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Brown v. Board of Ed: the Decision that Changed America

Jordan Catapano

Brown v. Board of Ed: The Decision that Changed AmericaOn May 17, 1954, the Supreme Court handed down a landmark decision in the Brown vs. Board of Education case, declaring it unconstitutional to establish separate public schools for students on the basis of race.  The Court's decision was unanimous and it changed the face of public education, and dismantled the legal framework that made it okay to segregate races in other public spaces.

Today’s students are often unaware of this incredible step forward in the history of education in America, but fortunately there are easy ways for us to teach them about this ground-breaking event.

We've pulled together a list of 12 classroom activities that will help your students learn more about this historic Court decision. Introduce students to the case by showing them the clip from this Video Writing Prompt. Then, pick and choose activities from the list below.

  1. Have students discuss how their school would be different if different races had to attend different schools. What would change about their school? What advantages or disadvantages would this create?

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  1. Have students read about Plessy vs. Ferguson (the 1896 case that established the constitutionality of separate schools). After research is complete, ask your students to examine the differences between the rulings and consider what it reflects about each era.

  1. Is segregation gone from American schools? Have students discuss and then research how modern public schools still may inadvertently be segregated.

  1. Have students write arguments on both sides of the Brown v. Board of Education debate. What would those in favor of and opposed to the change in the school system say in defense of their argument? After writing, you can have them read one another’s works and even show them actual arguments made during the landmark trial.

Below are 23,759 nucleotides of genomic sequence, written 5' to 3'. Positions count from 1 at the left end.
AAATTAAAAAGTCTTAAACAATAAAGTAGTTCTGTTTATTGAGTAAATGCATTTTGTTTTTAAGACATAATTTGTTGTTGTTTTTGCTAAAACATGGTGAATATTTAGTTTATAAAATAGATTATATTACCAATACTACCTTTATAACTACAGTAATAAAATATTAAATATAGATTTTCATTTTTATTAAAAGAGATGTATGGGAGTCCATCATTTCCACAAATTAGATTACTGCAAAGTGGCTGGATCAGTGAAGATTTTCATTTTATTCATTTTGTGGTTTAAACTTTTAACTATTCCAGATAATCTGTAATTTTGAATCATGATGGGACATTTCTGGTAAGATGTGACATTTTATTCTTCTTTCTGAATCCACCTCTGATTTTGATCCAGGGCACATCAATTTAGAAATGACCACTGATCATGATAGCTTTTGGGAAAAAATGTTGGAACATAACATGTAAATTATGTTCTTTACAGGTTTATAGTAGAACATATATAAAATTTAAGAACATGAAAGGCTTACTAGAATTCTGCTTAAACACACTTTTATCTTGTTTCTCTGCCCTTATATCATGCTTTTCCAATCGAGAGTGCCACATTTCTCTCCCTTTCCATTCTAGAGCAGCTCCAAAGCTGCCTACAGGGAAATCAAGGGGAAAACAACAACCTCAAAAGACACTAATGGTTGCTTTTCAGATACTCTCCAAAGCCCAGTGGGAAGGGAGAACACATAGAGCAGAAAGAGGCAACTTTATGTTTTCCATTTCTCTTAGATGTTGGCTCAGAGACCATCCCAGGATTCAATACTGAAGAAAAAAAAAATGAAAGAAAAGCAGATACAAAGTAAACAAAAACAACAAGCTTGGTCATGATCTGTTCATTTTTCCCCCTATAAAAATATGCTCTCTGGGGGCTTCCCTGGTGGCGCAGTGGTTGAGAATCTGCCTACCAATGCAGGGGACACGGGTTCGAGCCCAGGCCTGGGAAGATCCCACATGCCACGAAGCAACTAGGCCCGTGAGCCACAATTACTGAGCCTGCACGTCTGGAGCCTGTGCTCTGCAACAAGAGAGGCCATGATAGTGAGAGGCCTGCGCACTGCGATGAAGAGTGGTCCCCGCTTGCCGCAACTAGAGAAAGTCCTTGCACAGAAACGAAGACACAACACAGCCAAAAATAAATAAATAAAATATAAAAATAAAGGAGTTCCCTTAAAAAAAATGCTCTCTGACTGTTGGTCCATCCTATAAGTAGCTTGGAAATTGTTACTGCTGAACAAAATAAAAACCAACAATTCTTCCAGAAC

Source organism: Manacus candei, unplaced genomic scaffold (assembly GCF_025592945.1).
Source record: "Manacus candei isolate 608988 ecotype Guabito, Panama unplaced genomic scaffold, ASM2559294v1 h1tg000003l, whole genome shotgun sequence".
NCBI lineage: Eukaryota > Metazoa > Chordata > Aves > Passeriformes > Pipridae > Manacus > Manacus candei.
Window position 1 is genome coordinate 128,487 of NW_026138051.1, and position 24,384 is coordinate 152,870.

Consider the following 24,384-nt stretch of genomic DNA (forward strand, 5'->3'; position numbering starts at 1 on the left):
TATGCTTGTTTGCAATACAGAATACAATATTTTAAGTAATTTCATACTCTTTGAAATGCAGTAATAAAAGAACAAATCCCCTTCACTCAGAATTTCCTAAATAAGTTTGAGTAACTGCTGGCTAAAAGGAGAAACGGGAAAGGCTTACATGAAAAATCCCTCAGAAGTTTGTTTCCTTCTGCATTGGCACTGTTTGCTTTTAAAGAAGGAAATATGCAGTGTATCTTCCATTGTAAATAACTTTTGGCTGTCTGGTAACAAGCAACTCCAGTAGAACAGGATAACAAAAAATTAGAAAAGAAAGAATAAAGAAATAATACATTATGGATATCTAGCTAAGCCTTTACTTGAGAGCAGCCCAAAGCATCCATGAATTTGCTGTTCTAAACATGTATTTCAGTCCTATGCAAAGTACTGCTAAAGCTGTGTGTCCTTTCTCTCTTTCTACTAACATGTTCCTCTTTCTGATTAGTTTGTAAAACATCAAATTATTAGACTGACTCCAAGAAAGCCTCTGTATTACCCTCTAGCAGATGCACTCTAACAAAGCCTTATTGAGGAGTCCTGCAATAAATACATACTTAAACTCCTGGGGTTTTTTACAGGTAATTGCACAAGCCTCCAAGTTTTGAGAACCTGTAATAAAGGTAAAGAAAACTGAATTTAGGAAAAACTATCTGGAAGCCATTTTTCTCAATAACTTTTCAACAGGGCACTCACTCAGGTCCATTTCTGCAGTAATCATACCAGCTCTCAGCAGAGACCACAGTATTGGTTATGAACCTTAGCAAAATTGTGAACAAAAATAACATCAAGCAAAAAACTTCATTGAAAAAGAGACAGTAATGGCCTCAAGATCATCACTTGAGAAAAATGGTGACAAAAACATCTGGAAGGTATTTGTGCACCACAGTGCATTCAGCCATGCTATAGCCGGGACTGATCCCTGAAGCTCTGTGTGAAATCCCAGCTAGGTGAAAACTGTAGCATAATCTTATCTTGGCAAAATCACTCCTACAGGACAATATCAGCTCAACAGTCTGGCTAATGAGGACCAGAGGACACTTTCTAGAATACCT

1. Create an education-law timeline. Have students research various laws in America’s history related to education, and post the decisions and years on a timeline to show their relationship.  Laws may be related to who receives education, religion’s role in education, freedoms in schools, and so on.

  1. Is education better in a racially combined setting? Ask students to discuss what the benefits are, who benefits the most, and how we can take advantage of this landmark Brown v. Board of Education decision.

  1. What was society’s reaction to the Supreme Court decision? Have students look at it from a variety of perspectives. Ask them to make predictions about how Blacks, Whites, poor, wealthy, urban, and so on might have viewed the decision. Then ask them to do research to see if their predictions are accurate or not.

  1. Provide students with pictures from the 1950’s that display the different school buildings, classrooms, and materials students from black and white schools had (you can start with the Smithsonian National Museum of American History website - they have a small photo gallery from their Separate is Not Equal exhibit). Ask students to make observations and inferences based on the images.

  1. Connect readings on the Brown v. Board of Education decision to classroom fiction pieces, such as To Kill a Mockingbird.

  1. Compare and contrast the impact of court decisions. Have students look up other Supreme Court decisions related to education, including student rights, religion, funding, private schools, and so on. Then ask students to rank those decisions in order of most impactful to least, providing reasons for their rankings. The United States Courts website has a great list of Supreme Court decisions that affect students.

  1. There are many political cartoons involved with the Brown v. Board of Education decision. Reveal several to students and ask them to interpret the meaning of the cartoon. Have students create their own political cartoons based on current news events or local happenings.

  1. Provide a summary, or show photos of the conflict in Little Rock at Central High School. Ask students to write about that first day of integration from multiple perspectives: from white students, from the black students, from soldiers, from neighborhood members, from administrators, and so on.

It's your turn! Tell us how you teach students about watershed moments in America's history. Leave your replies in the comment section, below.

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